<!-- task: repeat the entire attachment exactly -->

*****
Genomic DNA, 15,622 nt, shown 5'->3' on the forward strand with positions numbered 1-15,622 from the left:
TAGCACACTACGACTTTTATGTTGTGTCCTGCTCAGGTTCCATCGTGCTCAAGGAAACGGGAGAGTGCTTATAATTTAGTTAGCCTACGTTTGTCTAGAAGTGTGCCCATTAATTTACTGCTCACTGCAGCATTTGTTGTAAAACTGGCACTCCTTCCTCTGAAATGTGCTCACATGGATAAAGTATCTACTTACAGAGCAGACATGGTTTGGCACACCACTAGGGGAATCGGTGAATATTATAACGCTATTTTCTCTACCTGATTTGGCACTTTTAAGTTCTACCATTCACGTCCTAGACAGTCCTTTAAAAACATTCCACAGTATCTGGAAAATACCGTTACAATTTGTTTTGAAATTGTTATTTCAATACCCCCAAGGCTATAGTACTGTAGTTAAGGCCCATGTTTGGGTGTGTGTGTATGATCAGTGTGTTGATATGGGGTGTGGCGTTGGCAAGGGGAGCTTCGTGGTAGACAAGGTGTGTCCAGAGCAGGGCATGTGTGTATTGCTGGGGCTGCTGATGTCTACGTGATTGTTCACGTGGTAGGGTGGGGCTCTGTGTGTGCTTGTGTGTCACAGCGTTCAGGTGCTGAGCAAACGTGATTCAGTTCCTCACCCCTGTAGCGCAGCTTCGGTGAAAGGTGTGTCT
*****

Genomic DNA, 15,622 nt, shown 5'->3' on the forward strand with positions numbered 1-15,622 from the left:
TAGCACACTACGACTTTTATGTTGTGTCCTGCTCAGGTTCCATCGTGCTCAAGGAAACGGGAGAGTGCTTATAATTTAGTTAGCCTACGTTTGTCTAGAAGTGTGCCCATTAATTTACTGCTCACTGCAGCATTTGTTGTAAAACTGGCACTCCTTCCTCTGAAATGTGCTCACATGGATAAAGTATCTACTTACAGAGCAGACATGGTTTGGCACACCACTAGGGGAATCGGTGAATATTATAACGCTATTTTCTCTACCTGATTTGGCACTTTTAAGTTCTACCATTCACGTCCTAGACAGTCCTTTAAAAACATTCCACAGTATCTGGAAAATACCGTTACAATTTGTTTTGAAATTGTTATTTCAATACCCCCAAGGCTATAGTACTGTAGTTAAGGCCCATGTTTGGGTGTGTGTGTATGATCAGTGTGTTGATATGGGGTGTGGCGTTGGCAAGGGGAGCTTCGTGGTAGACAAGGTGTGTCCAGAGCAGGGCATGTGTGTATTGCTGGGGCTGCTGATGTCTACGTGATTGTTCACGTGGTAGGGTGGGGCTCTGTGTGTGCTTGTGTGTCACAGCGTTCAGGTGCTGAGCAAACGTGATTCAGTTCCTCACCCCTGTAGCGCAGCTTCGGTGAAAGGTGTGTCT